Close sidebar

Jetstar CEO blames NSW for COVID-19 screening blunder

written by Adam Thorn | July 9, 2020
A 2010 file image of Jetstar Airbus A320 VH-VQG. (Seth Jaworski)
A 2010 file image of Jetstar Airbus A320 VH-VQG. (Seth Jaworski)

Jetstar’s chief executive has pointed the finger at NSW for a blunder that saw 48 passengers from Melbourne leave Sydney Airport without a health screening on Tuesday.

Gareth Evans told reporters on Thursday, “There was not a NSW Health official in the aerobridge. They should have been. People should have held the aircraft. They didn’t. The passengers got off. We followed them up as quickly as possible.”

The move follows NSW closing its border to Victoria on Tuesday evening and the city of Melbourne reverting back to lockdown the following night.

Advertisement
Advertisement

Under current protocols, airlines are supposed to keep disembarking passengers at the gate lounge until they have been screened.

That currently involves a temperature and symptoms check as well as an interview asking customers whether they have been in a coronavirus hotspot during the past 14 days.

Anyone displaying cold or flu symptoms is then asked to take a full COVID-19 test.

Health officials did manage to speak to 89 of the passengers on flight JQ520, an A320-232 VH-VGZ, but 48 left the airport.

PROMOTED CONTENT

NSW Health said all but three of those had been found and only one person refused to be screened.

Evans, however, said the incident was a “completely different set of circumstances” to the Ruby Princess debacle because passengers were already tested in Melbourne and the Sydney procedures were simply a “double-check”.

However, he did hint there had been confusion due to the changing restrictions nationwide.

“As rules change and develop, sometimes these things break down,” Evans said. “Unfortunately, that happened and we followed up as quickly as we possibly could.”

On Wednesday, Australian Aviation reported that NSW chief health officer Dr Kerry Chant said the apparent mix up occurred because the health team were tending to another flight.

“All those individuals [from the Jetstar flight] are known. We’re in the process of chasing them up. If anyone’s travelled in breach of any orders we will refer them to police and take the appropriate action if anyone is symptomatic,” Dr Chant said.

Fly into Spring with Australian Aviation’s latest print edition. Starting from $49.95 a year, you can read comprehensive coverage on all sectors of the industry to keep you in the loop. Get your hands on the subscription today. Subscribe now at australianaviation.com.au.

4 Comments

  • Peter Vears

    says:

    Inexcusable behaviour!
    Why didn t Jetstar take some responsibility even to check if it was ok to release the passengers…a simple check by the airline could save massive problems or don t they care just take the fares and offload the passengers as fast as possible.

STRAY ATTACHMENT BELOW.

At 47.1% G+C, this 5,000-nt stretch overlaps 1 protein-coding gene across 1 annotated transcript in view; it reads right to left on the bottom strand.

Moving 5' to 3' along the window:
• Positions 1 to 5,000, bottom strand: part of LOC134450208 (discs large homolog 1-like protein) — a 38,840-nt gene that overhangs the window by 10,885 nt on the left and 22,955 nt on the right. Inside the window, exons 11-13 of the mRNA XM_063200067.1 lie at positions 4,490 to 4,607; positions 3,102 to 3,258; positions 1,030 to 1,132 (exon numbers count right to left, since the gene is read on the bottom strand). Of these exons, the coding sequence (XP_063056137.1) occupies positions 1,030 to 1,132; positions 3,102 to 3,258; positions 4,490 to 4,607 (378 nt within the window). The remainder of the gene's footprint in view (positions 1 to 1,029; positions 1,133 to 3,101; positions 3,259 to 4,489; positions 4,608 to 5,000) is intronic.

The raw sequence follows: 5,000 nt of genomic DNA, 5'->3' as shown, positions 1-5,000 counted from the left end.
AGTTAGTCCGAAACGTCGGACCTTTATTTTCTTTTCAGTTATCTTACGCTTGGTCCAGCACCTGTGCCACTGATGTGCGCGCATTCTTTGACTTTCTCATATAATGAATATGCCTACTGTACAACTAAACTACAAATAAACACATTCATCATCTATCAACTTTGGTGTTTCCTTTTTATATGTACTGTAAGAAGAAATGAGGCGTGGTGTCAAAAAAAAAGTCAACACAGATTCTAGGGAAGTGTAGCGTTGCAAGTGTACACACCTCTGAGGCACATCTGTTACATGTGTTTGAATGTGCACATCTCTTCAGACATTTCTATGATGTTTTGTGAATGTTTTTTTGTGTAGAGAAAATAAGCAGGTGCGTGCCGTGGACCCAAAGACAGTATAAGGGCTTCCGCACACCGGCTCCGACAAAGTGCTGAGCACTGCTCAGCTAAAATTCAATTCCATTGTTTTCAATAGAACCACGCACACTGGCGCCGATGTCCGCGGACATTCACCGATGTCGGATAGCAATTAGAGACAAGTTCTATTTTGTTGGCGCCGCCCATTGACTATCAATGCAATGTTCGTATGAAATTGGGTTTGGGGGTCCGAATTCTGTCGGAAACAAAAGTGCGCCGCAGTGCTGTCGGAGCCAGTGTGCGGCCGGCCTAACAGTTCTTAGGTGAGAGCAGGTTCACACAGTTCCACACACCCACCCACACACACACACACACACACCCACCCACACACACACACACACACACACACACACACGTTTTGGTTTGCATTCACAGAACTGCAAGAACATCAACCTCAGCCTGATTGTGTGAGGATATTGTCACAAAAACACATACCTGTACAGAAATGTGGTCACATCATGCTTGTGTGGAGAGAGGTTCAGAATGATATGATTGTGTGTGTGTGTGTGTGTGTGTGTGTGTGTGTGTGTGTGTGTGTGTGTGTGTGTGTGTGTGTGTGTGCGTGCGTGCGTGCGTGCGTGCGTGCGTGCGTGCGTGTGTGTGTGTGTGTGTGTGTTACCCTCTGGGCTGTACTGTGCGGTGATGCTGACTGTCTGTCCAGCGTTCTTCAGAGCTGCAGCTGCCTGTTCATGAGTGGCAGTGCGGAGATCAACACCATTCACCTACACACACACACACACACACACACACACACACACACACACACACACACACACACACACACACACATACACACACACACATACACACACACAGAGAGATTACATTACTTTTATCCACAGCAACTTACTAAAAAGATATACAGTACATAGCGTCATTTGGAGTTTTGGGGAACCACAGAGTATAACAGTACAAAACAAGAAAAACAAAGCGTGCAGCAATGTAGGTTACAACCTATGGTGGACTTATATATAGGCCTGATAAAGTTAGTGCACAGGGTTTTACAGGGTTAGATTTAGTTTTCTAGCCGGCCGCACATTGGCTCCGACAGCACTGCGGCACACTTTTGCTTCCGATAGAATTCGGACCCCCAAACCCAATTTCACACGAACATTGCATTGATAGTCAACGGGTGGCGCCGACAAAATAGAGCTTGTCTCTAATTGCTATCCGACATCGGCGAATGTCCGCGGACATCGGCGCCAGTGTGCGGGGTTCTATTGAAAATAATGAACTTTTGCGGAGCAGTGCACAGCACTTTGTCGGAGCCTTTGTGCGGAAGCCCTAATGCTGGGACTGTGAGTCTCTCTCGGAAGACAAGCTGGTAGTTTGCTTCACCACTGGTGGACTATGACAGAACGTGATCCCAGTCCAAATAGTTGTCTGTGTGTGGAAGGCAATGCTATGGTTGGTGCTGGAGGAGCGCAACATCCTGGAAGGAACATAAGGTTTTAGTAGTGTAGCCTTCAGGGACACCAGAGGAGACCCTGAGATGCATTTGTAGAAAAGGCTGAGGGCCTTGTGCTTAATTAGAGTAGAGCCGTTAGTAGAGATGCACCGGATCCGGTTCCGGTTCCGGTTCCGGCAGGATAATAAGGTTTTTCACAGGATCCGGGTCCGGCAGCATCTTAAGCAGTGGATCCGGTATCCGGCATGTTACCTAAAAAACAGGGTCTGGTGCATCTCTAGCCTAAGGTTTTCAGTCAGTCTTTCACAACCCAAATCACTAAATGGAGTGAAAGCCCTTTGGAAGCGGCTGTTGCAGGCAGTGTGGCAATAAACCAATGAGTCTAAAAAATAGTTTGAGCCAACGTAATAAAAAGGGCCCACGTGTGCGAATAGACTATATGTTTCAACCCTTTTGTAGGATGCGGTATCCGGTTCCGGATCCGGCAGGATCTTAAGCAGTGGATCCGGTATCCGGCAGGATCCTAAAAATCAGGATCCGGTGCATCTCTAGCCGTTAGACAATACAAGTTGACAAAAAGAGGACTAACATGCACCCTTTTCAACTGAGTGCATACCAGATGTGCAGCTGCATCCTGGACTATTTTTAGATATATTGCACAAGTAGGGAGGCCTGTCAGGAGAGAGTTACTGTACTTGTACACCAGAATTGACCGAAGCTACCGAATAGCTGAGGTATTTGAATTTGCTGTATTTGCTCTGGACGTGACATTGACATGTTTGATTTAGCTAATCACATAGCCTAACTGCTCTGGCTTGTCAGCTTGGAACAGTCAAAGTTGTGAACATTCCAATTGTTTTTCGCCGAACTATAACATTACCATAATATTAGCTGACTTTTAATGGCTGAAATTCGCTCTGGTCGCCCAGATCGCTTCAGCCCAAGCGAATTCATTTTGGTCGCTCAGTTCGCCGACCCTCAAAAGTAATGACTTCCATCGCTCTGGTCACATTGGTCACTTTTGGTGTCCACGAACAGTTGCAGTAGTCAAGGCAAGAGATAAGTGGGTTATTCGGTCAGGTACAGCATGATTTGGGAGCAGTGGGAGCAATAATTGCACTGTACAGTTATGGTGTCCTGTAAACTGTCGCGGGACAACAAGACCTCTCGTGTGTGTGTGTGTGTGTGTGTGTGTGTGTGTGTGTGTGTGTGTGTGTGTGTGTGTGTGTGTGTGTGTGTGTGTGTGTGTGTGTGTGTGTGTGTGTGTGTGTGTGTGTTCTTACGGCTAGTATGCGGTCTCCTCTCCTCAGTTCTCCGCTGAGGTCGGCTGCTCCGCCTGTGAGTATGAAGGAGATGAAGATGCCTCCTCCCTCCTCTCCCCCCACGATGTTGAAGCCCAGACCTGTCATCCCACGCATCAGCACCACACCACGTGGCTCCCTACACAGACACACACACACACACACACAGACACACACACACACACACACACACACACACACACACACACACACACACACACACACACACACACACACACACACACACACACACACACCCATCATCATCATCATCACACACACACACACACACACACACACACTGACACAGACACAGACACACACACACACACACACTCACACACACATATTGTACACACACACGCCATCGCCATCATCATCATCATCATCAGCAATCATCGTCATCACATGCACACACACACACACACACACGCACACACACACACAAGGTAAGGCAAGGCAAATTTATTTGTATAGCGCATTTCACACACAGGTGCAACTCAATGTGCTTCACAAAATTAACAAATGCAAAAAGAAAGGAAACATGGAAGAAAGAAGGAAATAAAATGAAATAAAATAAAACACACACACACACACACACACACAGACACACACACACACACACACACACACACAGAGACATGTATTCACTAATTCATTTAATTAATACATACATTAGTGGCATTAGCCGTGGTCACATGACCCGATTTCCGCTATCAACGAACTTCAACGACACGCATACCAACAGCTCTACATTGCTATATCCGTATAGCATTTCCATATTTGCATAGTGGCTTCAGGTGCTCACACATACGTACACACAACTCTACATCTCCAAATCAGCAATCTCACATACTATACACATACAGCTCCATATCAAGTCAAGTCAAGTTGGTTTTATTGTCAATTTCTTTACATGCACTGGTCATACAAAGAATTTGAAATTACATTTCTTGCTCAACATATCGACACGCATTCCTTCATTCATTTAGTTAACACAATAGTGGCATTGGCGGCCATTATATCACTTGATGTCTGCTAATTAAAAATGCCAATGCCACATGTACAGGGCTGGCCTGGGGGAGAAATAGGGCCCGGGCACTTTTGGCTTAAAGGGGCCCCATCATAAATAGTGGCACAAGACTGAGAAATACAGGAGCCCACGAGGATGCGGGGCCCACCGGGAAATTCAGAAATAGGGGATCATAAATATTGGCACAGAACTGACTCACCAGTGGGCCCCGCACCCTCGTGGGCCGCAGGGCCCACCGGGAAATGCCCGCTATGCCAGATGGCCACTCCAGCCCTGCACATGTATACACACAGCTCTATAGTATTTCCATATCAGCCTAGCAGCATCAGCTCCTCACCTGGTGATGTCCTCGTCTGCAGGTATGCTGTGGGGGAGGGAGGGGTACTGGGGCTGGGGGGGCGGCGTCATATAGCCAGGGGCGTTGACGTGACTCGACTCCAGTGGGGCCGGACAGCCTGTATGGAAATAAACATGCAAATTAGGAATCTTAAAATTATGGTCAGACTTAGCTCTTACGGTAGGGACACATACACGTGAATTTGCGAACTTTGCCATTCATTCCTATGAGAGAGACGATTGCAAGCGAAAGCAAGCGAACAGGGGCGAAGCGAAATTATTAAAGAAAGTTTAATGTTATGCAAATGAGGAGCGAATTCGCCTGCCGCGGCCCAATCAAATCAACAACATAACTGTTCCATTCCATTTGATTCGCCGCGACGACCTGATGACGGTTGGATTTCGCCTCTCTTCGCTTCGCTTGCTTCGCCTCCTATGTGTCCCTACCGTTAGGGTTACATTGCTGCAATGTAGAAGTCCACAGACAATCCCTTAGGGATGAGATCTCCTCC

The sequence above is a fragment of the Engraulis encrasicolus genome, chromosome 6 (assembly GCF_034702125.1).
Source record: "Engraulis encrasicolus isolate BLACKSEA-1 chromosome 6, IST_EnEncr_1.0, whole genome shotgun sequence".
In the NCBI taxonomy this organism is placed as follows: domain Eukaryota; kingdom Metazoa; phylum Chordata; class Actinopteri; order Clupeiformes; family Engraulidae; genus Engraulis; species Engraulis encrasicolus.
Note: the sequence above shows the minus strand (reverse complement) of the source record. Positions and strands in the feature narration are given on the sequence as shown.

• Nicholas

    says:

    Not the smartest comment here. Simple logic determines that either JQ cabin crew or ground staff would be waiting for passengers and when they saw no health officials should have had the common sense to stop the disembarkation.

    Blaming others not a good look by JQ.

  • Thatcher

    says:

    Sounded to me like he was accepting shared blame. Me, I blame Jetstar – why let the passengers off the plane if the Health people haven’t arrived yet? Health were not far away, they caught most of the passengers in the terminal. Surely Jetstar management communicated the protocols to their own staff?
    A little bit of understanding to the pressure NSW Health staff are under please – NSW is doing all the “heavy lifting” with international arrivals – less than a third of the nation’s population, taking almost two thirds of all arriving passengers.
    coming into the country. Can you imagine what that means for Health staff at Sydney airport?

  • Linda Weaving

    says:

    Of course he did. As if an airline CEO would accept any responsibility for anything. A plane could crash and kill 200 people because of a dodgy repair job and he wouldn’t apologise. A bit like politicians. Flights shouldn’t be coming in from Melbourne during this outbreak anyway. Why aren’t lives more important than money?

Leave a Comment

Your email address will not be published. Required fields are marked *

Each day, our subscribers are more informed with the right information.

SIGN UP to the Australian Aviation magazine for high-quality news and features for just $99.95 per year